Scholars drawing upon evolutionary psychology also have asserted that racism may be driven by dominance motives. They argue that humans, like many other primates, are hierarchical animals. To have a hierarchy, there must be status differences between people. Racism helps preserve status differences because it oppresses minority groups. In support of this assertion, research has found that people who are high in dominance motivation tend to be in professions that promote hierarchy or in positions of authority. These high dominance individuals are also more inclined to hold prejudicial attitudes towards members of minority groups. This is perhaps where laws and social policy are critical. If some people are motivated to oppress certain groups, we must remain vigilant in our efforts to promote equality and social justice.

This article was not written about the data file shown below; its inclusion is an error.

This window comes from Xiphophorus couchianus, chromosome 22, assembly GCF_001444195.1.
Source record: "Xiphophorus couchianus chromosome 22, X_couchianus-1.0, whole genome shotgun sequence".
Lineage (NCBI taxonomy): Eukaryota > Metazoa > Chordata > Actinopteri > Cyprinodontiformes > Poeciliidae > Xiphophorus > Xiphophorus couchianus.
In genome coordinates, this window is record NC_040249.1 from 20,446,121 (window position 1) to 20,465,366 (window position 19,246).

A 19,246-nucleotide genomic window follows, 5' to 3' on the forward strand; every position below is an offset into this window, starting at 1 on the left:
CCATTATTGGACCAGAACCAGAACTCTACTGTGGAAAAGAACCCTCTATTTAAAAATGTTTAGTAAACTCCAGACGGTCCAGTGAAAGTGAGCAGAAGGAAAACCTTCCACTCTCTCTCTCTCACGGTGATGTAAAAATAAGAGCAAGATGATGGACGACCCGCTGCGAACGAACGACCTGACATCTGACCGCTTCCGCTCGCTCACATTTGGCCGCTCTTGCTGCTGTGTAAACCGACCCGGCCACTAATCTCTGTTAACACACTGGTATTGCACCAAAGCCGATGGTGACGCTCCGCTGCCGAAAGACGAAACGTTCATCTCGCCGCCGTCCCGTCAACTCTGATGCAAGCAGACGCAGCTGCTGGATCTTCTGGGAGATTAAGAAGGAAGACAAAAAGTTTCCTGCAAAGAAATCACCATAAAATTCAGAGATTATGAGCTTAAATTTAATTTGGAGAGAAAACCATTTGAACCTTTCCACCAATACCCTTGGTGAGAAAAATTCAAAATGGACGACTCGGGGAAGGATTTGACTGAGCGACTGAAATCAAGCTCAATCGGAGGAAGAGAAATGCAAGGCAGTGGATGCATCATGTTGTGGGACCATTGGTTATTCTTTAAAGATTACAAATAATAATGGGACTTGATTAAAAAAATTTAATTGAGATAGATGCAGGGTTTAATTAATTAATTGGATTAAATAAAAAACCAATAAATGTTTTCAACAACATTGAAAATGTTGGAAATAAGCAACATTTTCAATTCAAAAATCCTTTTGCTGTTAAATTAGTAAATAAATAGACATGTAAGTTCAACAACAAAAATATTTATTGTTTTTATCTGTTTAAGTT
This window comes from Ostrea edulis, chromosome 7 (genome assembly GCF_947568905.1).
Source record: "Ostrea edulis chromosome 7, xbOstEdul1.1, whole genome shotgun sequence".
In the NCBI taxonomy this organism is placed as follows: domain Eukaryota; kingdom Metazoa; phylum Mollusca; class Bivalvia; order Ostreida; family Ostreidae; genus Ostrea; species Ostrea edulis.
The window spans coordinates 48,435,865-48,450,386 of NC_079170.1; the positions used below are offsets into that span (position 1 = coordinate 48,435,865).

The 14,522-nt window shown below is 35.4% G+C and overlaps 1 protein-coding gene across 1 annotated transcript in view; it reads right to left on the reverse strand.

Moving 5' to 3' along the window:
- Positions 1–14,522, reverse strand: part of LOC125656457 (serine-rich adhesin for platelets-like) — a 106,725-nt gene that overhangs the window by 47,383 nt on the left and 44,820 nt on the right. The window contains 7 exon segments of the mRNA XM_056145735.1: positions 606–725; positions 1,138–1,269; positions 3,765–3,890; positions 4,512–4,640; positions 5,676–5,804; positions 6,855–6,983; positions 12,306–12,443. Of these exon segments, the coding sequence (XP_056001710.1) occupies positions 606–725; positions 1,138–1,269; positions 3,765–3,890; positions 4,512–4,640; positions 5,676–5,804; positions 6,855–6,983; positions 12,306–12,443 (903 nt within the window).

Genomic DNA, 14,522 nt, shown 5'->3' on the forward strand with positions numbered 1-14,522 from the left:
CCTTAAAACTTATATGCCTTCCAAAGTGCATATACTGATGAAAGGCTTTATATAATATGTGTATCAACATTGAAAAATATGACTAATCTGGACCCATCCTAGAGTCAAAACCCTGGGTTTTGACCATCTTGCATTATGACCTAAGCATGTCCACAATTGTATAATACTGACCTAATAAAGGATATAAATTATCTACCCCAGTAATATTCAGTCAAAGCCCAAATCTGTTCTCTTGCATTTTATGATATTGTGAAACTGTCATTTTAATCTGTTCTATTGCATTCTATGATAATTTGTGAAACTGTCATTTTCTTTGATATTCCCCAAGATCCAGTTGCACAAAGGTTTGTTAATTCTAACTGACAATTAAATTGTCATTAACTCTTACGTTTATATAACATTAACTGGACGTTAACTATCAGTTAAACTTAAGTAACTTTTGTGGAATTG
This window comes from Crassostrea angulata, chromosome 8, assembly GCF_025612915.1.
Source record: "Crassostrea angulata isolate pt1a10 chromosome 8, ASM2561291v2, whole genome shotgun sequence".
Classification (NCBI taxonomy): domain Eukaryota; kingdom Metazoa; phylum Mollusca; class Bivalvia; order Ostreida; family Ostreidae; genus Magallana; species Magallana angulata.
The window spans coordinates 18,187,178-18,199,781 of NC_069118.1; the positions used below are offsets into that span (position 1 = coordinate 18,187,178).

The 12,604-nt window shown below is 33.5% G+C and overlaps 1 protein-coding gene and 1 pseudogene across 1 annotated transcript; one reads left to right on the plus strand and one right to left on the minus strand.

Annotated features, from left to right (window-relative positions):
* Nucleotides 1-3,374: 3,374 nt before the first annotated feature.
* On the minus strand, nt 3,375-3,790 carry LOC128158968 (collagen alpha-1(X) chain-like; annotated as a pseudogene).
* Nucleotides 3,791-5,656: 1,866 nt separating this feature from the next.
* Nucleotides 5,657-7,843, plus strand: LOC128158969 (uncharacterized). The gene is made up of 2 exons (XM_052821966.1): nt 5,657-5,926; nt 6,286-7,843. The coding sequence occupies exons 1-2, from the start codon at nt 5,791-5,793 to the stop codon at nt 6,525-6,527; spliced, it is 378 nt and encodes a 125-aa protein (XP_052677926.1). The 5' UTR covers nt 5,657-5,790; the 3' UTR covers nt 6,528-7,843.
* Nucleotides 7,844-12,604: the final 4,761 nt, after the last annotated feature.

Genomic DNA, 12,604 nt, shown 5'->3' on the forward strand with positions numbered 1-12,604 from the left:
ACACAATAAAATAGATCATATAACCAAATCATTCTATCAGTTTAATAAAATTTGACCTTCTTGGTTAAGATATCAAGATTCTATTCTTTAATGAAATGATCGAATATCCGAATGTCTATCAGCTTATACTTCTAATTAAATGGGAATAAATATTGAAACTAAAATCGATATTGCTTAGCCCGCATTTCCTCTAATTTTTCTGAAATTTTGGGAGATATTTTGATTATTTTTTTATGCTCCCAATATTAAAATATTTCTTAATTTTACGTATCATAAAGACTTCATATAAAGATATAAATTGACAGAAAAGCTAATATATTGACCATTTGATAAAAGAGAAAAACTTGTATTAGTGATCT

In closing, there are a number of psychological motives that help keep racism alive. And these motives undoubtedly contribute to the broader social and institutional forces that preserve racism. It is important to understand these motives because knowledge is power. Knowing the psychological forces that promote racism (and other forms of prejudice) will help us combat it and find more socially positive ways to meet basic psychological needs and thrive as a species. In a world that will only become increasingly diverse, has a growing number of nuclear, biological, and chemical weapons, and faces environmental dangers that threaten all humans, it may be our capacity for cooperation, not conflict, that saves us all.